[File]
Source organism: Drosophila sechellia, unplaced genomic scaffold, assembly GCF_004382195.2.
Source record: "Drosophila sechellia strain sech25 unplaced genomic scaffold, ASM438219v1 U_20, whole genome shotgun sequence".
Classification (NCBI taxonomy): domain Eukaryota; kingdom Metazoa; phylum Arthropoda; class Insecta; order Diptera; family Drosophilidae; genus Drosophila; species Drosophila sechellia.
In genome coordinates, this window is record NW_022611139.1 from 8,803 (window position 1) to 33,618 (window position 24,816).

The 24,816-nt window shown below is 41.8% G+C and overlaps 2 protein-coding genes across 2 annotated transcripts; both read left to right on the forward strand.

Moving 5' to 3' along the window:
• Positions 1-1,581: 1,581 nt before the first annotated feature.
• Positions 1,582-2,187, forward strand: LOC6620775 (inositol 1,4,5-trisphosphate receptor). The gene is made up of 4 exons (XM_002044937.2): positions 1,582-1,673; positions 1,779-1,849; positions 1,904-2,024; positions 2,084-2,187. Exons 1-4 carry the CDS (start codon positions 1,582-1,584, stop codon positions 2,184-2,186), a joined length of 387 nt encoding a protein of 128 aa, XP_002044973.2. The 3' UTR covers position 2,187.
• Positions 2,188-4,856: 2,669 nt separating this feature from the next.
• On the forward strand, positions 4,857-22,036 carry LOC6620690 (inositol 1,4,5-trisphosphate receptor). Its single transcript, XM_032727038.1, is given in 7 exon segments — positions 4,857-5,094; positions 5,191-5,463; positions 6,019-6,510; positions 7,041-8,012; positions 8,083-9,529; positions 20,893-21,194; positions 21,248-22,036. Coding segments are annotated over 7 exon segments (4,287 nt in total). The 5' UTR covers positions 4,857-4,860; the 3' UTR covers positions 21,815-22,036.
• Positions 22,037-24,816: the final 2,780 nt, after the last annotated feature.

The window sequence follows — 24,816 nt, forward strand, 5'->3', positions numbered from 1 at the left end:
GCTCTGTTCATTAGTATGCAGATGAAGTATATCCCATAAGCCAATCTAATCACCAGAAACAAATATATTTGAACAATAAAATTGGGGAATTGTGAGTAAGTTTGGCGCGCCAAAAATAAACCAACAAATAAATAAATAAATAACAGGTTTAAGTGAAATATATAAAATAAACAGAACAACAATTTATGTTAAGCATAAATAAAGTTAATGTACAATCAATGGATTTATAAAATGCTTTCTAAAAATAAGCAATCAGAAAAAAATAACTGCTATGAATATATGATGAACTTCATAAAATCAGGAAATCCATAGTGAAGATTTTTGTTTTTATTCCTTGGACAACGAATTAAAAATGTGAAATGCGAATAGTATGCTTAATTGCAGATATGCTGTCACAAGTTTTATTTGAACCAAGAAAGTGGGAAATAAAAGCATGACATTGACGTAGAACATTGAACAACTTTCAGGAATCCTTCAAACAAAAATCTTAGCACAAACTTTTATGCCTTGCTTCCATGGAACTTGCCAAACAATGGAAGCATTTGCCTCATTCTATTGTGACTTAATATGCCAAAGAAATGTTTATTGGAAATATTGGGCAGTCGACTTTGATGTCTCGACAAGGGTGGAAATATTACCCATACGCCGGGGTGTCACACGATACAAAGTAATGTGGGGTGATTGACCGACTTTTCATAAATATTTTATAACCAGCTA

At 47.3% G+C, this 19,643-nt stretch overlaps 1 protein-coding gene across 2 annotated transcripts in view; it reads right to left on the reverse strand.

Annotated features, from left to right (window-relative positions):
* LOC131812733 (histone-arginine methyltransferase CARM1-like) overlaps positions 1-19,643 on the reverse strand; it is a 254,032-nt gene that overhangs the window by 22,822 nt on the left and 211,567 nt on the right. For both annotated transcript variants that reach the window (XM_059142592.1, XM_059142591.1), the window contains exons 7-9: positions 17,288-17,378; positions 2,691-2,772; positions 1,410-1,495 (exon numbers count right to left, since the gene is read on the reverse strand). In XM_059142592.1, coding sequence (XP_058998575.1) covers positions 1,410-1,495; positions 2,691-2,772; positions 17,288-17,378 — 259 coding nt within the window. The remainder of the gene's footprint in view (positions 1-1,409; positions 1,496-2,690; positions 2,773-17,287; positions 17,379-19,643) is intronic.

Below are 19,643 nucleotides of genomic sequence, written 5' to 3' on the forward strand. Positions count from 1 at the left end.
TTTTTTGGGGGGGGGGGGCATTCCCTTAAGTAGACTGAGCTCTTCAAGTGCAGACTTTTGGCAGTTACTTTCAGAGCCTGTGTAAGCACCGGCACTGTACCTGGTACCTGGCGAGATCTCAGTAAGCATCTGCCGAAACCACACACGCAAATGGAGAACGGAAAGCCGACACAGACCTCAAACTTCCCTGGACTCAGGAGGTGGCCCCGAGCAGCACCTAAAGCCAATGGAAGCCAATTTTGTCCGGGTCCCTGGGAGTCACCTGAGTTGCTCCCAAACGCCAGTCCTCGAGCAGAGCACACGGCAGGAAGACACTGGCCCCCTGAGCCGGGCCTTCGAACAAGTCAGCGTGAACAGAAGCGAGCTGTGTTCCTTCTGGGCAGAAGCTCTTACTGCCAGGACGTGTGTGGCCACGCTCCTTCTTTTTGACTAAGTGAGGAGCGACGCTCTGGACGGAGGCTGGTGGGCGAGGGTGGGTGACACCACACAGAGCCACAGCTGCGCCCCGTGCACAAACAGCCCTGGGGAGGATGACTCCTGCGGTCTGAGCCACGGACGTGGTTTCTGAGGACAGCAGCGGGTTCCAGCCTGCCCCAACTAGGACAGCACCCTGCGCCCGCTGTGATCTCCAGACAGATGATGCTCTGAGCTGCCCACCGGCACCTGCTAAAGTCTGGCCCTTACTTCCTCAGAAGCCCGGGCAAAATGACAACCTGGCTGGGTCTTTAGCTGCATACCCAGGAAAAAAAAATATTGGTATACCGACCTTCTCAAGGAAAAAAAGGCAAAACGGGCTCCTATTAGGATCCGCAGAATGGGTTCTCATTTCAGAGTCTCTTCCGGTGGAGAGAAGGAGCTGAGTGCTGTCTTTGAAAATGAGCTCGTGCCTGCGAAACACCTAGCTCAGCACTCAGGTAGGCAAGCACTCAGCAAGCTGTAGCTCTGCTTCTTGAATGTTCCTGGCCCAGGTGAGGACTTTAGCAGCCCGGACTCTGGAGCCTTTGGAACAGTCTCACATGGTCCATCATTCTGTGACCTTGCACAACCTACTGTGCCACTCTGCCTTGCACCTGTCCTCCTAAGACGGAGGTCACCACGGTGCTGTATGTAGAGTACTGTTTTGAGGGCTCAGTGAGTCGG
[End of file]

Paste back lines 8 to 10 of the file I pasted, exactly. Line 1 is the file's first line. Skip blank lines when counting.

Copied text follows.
• Positions 1,582-2,187, forward strand: LOC6620775 (inositol 1,4,5-trisphosphate receptor). The gene is made up of 4 exons (XM_002044937.2): positions 1,582-1,673; positions 1,779-1,849; positions 1,904-2,024; positions 2,084-2,187. Exons 1-4 carry the CDS (start codon positions 1,582-1,584, stop codon positions 2,184-2,186), a joined length of 387 nt encoding a protein of 128 aa, XP_002044973.2. The 3' UTR covers position 2,187.
• Positions 2,188-4,856: 2,669 nt separating this feature from the next.
• On the forward strand, positions 4,857-22,036 carry LOC6620690 (inositol 1,4,5-trisphosphate receptor). Its single transcript, XM_032727038.1, is given in 7 exon segments — positions 4,857-5,094; positions 5,191-5,463; positions 6,019-6,510; positions 7,041-8,012; positions 8,083-9,529; positions 20,893-21,194; positions 21,248-22,036. Coding segments are annotated over 7 exon segments (4,287 nt in total). The 5' UTR covers positions 4,857-4,860; the 3' UTR covers positions 21,815-22,036.